There was to be a late twist in the tale at Stamford Bridge as Chelsea entertained Barcelona in a crucial Champions League semi-final second leg.
Chelsea 1 Barcelona 1
Having drawn a blank at the Nou Camp a week prior with a 0-0 stalemate, the Blues headed into a home second leg against Barcelona feeling full of optimism they could reach a second consecutive Champions League final.
With Manchester United already through after an aggregate win over Arsenal, there was hope of an all-English final in Rome.
The majority of the West London crowd were sent into pandemonium with just under 10 minutes gone. Frank Lampard had a pass only partially cleared, allowing Michael Essien to steam onto the loose ball with a thunderbolt that left Victor Valdes stranded as the ball cannoned in off the bar.
Barcelona responded in typical Pep fashion; refusing to abandon their quick passing play, while their opponents were proving to be far more effective in possession.
Chelsea felt they should have had a penalty too, after Florent Malouda was dragged down by Dani Alves, but the referee Tom Ovrebo adjudged the infringement to have taken place outside the box.
Didier Drogba was next to be subject of a penalty appeal when Eric Abidal pulled the Ivorian back – again the penalty appeals were denied.
Yaya Toure then collided with Drogba inside the area in the second half, though the current Manchester City man appeared to get a touch on the ball.
Ovrebo was in action again 10 minutes from time when Pique handled under pressure from Anelka but once again the referee was in no mood to award a spot kick.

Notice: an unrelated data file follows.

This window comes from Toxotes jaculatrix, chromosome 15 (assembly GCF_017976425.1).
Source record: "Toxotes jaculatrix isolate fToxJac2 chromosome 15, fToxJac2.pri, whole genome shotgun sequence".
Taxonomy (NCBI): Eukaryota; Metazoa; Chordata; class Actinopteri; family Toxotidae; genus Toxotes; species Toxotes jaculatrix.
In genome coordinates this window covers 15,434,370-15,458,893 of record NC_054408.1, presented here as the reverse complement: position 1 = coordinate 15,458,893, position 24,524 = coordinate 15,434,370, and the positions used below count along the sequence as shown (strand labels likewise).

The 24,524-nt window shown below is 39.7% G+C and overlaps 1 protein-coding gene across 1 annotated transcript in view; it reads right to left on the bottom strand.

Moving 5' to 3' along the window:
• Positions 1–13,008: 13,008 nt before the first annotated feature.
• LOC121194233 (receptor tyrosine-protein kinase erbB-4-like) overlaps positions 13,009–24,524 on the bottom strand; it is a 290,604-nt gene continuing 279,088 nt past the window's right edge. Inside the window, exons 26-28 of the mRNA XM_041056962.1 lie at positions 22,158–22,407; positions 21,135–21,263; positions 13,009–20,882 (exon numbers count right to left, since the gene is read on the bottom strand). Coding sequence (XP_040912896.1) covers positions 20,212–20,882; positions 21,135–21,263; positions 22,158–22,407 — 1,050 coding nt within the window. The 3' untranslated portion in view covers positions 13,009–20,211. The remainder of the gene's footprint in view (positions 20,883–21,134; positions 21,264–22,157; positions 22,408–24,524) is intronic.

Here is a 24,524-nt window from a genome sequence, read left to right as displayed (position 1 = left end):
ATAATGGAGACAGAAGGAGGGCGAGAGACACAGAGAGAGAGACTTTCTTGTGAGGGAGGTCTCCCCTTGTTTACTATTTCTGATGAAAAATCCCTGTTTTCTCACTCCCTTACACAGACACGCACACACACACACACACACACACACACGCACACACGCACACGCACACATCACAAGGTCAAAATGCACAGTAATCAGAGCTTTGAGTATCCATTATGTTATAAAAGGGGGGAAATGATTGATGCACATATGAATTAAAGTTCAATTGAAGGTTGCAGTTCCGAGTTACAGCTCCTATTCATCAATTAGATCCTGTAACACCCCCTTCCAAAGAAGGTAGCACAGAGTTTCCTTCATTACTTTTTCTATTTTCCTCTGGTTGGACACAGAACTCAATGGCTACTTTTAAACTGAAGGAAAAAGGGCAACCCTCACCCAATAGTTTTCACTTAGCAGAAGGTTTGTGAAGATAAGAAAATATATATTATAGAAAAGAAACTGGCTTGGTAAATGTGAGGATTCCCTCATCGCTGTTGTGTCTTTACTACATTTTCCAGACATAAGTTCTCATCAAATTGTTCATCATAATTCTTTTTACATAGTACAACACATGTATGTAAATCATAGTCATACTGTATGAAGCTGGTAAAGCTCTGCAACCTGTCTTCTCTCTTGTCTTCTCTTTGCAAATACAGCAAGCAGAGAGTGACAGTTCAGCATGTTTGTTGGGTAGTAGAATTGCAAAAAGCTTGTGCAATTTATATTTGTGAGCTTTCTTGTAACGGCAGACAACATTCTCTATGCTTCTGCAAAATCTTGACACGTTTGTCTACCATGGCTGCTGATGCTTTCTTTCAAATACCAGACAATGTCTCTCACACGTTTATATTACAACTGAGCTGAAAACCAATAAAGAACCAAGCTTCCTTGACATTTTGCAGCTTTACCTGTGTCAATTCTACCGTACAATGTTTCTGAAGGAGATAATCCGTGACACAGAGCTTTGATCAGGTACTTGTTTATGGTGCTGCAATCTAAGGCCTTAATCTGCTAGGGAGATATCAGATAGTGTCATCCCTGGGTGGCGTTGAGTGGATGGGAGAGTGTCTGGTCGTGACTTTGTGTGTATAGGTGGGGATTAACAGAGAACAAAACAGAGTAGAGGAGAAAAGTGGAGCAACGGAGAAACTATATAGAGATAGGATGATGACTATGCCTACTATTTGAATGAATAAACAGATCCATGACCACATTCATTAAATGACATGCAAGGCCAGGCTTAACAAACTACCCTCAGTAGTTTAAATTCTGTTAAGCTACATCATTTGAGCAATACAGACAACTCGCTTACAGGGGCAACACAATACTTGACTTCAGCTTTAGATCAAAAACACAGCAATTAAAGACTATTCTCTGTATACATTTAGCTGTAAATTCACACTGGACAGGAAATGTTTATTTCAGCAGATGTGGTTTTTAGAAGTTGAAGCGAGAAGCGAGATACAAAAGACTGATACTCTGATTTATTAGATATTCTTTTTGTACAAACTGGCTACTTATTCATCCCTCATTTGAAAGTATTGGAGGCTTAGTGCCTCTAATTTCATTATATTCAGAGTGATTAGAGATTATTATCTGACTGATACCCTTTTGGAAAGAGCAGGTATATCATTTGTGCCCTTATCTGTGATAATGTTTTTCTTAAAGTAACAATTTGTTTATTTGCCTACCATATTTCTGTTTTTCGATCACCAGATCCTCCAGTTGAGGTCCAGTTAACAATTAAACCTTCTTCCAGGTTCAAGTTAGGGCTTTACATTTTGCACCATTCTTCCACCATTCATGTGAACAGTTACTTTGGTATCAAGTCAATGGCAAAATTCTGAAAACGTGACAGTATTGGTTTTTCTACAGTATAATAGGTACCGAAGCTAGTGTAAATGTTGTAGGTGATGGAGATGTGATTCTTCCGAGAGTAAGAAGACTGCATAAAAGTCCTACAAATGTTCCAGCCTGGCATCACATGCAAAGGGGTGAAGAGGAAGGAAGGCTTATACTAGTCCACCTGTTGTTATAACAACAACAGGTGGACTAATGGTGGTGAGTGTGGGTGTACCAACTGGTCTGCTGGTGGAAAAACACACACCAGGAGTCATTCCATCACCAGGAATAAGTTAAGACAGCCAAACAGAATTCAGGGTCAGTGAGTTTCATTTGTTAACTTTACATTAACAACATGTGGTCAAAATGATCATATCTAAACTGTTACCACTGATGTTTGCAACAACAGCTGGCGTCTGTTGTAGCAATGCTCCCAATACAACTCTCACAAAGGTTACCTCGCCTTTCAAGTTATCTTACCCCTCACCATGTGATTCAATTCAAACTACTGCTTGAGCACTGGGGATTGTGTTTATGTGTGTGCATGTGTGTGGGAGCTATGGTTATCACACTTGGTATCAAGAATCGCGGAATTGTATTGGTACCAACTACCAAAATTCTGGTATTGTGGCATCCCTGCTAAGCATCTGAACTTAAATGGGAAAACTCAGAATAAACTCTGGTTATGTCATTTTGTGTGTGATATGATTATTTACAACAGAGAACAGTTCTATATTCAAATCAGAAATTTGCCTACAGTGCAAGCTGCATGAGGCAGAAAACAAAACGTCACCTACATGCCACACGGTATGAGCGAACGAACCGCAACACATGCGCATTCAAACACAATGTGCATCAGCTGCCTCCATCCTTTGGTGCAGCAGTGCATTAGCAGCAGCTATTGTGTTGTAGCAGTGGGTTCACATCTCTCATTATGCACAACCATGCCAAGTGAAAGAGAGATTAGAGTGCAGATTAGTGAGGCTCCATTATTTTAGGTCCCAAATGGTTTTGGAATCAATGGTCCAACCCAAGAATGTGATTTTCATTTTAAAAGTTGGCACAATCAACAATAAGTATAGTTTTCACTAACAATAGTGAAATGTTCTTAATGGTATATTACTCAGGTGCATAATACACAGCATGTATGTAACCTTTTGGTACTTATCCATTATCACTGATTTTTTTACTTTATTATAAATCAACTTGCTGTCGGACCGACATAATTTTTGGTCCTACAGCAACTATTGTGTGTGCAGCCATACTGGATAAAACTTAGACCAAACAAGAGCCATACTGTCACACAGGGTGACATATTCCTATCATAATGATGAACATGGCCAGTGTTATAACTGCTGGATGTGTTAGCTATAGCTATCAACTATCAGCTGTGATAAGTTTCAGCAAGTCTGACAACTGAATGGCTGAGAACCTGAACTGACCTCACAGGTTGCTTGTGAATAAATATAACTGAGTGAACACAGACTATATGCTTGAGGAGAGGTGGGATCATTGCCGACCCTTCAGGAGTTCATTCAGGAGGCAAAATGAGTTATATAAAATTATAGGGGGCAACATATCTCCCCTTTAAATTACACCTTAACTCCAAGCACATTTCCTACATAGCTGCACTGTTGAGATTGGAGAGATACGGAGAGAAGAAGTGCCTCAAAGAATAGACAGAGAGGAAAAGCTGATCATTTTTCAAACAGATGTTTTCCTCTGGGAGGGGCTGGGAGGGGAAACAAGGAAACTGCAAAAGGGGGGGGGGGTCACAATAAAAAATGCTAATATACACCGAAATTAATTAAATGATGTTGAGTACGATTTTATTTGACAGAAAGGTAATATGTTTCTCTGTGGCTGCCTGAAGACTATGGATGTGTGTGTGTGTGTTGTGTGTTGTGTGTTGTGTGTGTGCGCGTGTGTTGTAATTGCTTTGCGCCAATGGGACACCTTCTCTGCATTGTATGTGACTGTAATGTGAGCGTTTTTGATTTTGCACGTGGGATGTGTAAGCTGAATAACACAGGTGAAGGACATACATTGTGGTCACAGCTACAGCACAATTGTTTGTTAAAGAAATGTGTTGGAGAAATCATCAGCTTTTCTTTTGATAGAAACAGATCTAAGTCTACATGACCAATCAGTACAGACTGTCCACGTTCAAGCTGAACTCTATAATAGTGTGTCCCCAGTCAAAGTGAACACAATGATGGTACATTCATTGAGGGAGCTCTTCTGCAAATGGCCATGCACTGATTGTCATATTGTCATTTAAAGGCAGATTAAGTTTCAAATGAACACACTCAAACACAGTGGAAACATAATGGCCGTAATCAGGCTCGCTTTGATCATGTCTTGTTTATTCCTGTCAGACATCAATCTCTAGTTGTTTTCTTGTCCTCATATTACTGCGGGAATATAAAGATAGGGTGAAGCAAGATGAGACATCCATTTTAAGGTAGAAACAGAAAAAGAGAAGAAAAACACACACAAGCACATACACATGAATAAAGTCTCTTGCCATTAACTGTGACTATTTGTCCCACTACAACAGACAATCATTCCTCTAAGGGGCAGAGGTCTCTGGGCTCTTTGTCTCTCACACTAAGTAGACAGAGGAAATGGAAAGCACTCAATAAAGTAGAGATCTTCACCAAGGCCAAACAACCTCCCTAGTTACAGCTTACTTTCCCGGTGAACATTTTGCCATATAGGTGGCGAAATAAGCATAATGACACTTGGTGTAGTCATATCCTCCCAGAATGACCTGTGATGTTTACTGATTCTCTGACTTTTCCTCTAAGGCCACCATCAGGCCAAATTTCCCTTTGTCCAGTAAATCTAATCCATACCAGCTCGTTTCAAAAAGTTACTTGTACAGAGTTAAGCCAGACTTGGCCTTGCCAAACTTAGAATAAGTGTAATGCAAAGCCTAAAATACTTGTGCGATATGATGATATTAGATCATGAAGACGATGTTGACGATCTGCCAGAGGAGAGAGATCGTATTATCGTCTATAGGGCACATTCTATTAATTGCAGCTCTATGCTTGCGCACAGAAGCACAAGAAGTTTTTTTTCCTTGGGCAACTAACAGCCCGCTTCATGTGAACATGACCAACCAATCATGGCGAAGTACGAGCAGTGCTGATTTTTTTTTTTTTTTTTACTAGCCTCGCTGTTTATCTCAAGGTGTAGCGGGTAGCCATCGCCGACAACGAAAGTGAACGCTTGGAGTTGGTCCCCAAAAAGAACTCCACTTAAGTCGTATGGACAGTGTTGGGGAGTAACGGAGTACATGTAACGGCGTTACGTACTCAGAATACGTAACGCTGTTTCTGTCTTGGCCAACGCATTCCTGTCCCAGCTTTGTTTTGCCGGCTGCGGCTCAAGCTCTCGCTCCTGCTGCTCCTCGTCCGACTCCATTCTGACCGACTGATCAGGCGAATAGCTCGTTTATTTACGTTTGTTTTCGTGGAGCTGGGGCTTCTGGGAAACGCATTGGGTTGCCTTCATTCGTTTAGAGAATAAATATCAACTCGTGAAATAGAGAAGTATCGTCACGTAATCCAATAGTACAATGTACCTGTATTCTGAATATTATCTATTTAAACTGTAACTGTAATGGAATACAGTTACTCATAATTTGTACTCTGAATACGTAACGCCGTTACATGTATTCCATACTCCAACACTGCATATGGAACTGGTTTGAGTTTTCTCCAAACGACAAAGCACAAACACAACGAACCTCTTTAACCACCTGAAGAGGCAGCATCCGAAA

The game entered the late stages finely poised, as the BBC recall.
“As the game entered the final minutes of stoppage time, the one moment of magic Chelsea feared from this gifted Barcelona side arrived to steal their dreams of a second successive final away from them at the last gasp.”
Deep into stoppage time Hiddink’s men had their dreams crushed.
Andres Iniesta received the ball 20 yards out, sending a rising drive into the top corner past Petr Cech to spark wild scenes amongst the players and travelling fans.
That was not the end of the drama however, as Chelsea had one more penalty appeal when Michel Ballack’s strike hit the arm of Seydou Keita. It was not to be.
The Guardian described the frantic scenes at the final whistle.
“Terry leads a Chelsea charge over to the ref, who was disgraceful. But that shouldn’t deflect attention from the fact that tactical genius Guss Hiddink’s masterplan was to take off his most effective striker, and replace him with a defensive midfielder, against 10 men. Barca’s scored with their only shot on target; the final will probably be more entertaining than a United-Chelsea one would have been.”
Chelsea: Cech, Bosingwa, Alex, Terry, Ashley Cole, Lampard, Essien, Ballack, Anelka, Drogba, Malouda. Substitutes: Hilario, Ivanovic, Di Santo, Mikel, Kalou, Mancienne, Belletti.
Goals: Essien 9.
Barcelona: Valdes, Dani Alves, Toure Yaya, Pique, Abidal, Busquets, Xavi, Keita, Messi, Eto’o, Iniesta. Substitutes: Pinto, Caceres, Hleb, Pedrito, Gudjohnsen, Bojan, Sylvinho.
Sent Off: Abidal (66).
Goals: Iniesta 90.
Guus Hiddink was furious that his team did not get the decisions on the night.
“We are so disappointed. There are two issues. We could have and should have scored in some open situations. Of course we talk a lot about the not-given penalties. There was the shirt-pulling on Didier. Ok, we had the Henry-situation in Barcelona but we had three others here. I won’t say what the boys feel…OK, they feel it was an injustice.
“If you have seen clearly the one ball on Pique, on a reflex the arm is going up. If he is blocked by not seeing it, then there is also an assistant referee.”
The contrast in emotions was compounded by former Manchester United man Gerard Pique.
“At one point in the game it was really hard when we had 10 men and they were attacking. But finally in the last minute we scored a goal and I have no words to describe how happy the team is at this moment.”